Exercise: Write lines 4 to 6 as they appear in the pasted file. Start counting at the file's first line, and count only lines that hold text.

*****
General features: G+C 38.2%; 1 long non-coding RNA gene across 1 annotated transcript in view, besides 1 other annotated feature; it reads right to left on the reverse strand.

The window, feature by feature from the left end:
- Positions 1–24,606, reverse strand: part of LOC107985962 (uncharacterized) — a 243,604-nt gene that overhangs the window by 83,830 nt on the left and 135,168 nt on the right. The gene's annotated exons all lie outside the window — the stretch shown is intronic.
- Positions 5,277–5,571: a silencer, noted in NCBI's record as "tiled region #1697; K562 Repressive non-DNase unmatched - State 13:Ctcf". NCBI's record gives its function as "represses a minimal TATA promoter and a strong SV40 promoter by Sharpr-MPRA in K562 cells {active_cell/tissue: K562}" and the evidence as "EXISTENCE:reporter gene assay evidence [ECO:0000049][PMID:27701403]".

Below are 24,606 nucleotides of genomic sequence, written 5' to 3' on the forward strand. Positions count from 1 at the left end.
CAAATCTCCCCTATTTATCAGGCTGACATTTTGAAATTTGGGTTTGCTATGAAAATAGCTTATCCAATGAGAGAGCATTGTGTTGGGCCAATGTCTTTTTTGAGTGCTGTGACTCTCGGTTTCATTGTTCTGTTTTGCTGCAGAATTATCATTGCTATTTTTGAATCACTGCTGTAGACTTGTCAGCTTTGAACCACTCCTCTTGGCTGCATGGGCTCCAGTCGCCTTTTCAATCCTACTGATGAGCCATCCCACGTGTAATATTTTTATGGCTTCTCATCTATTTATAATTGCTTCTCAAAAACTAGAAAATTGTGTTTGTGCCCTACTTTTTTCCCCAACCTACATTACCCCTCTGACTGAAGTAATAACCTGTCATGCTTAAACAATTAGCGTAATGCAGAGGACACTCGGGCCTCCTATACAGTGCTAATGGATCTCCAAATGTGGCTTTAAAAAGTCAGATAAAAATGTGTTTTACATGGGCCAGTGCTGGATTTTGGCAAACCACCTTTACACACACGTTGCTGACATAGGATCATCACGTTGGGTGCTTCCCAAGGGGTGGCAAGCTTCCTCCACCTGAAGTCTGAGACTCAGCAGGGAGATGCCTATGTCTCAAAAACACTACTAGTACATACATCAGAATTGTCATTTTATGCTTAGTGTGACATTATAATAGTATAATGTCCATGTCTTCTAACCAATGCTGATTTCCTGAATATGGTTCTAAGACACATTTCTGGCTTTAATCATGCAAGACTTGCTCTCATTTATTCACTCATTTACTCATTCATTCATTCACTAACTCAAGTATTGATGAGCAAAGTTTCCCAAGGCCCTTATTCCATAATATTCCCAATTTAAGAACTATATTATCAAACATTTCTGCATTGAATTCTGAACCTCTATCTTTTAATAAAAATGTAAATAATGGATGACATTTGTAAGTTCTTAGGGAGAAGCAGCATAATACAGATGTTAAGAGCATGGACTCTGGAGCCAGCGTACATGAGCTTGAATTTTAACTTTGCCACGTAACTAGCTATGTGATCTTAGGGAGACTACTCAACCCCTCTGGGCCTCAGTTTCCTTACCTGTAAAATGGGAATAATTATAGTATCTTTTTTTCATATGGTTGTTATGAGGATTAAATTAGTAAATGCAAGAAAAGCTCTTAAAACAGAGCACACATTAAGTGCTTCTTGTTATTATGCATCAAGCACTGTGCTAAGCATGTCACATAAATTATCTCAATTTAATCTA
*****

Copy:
- Positions 5,277–5,571: a silencer, noted in NCBI's record as "tiled region #1697; K562 Repressive non-DNase unmatched - State 13:Ctcf". NCBI's record gives its function as "represses a minimal TATA promoter and a strong SV40 promoter by Sharpr-MPRA in K562 cells {active_cell/tissue: K562}" and the evidence as "EXISTENCE:reporter gene assay evidence [ECO:0000049][PMID:27701403]".

Below are 24,606 nucleotides of genomic sequence, written 5' to 3' on the forward strand. Positions count from 1 at the left end.
CAAATCTCCCCTATTTATCAGGCTGACATTTTGAAATTTGGGTTTGCTATGAAAATAGCTTATCCAATGAGAGAGCATTGTGTTGGGCCAATGTCTTTTTTGAGTGCTGTGACTCTCGGTTTCATTGTTCTGTTTTGCTGCAGAATTATCATTGCTATTTTTGAATCACTGCTGTAGACTTGTCAGCTTTGAACCACTCCTCTTGGCTGCATGGGCTCCAGTCGCCTTTTCAATCCTACTGATGAGCCATCCCACGTGTAATATTTTTATGGCTTCTCATCTATTTATAATTGCTTCTCAAAAACTAGAAAATTGTGTTTGTGCCCTACTTTTTTCCCCAACCTACATTACCCCTCTGACTGAAGTAATAACCTGTCATGCTTAAACAATTAGCGTAATGCAGAGGACACTCGGGCCTCCTATACAGTGCTAATGGATCTCCAAATGTGGCTTTAAAAAGTCAGATAAAAATGTGTTTTACATGGGCCAGTGCTGGATTTTGGCAAACCACCTTTACACACACGTTGCTGACATAGGATCATCACGTTGGGTGCTTCCCAAGGGGTGGCAAGCTTCCTCCACCTGAAGTCTGAGACTCAGCAGGGAGATGCCTATGTCTCAAAAACACTACTAGTACATACATCAGAATTGTCATTTTATGCTTAGTGTGACATTATAATAGTATAATGTCCATGTCTTCTAACCAATGCTGATTTCCTGAATATGGTTCTAAGACACATTTCTGGCTTTAATCATGCAAGACTTGCTCTCATTTATTCACTCATTTACTCATTCATTCATTCACTAACTCAAGTATTGATGAGCAAAGTTTCCCAAGGCCCTTATTCCATAATATTCCCAATTTAAGAACTATATTATCAAACATTTCTGCATTGAATTCTGAACCTCTATCTTTTAATAAAAATGTAAATAATGGATGACATTTGTAAGTTCTTAGGGAGAAGCAGCATAATACAGATGTTAAGAGCATGGACTCTGGAGCCAGCGTACATGAGCTTGAATTTTAACTTTGCCACGTAACTAGCTATGTGATCTTAGGGAGACTACTCAACCCCTCTGGGCCTCAGTTTCCTTACCTGTAAAATGGGAATAATTATAGTATCTTTTTTTCATATGGTTGTTATGAGGATTAAATTAGTAAATGCAAGAAAAGCTCTTAAAACAGAGCACACATTAAGTGCTTCTTGTTATTATGCATCAAGCACTGTGCTAAGCATGTCACATAAATTATCTCAATTTAATCTA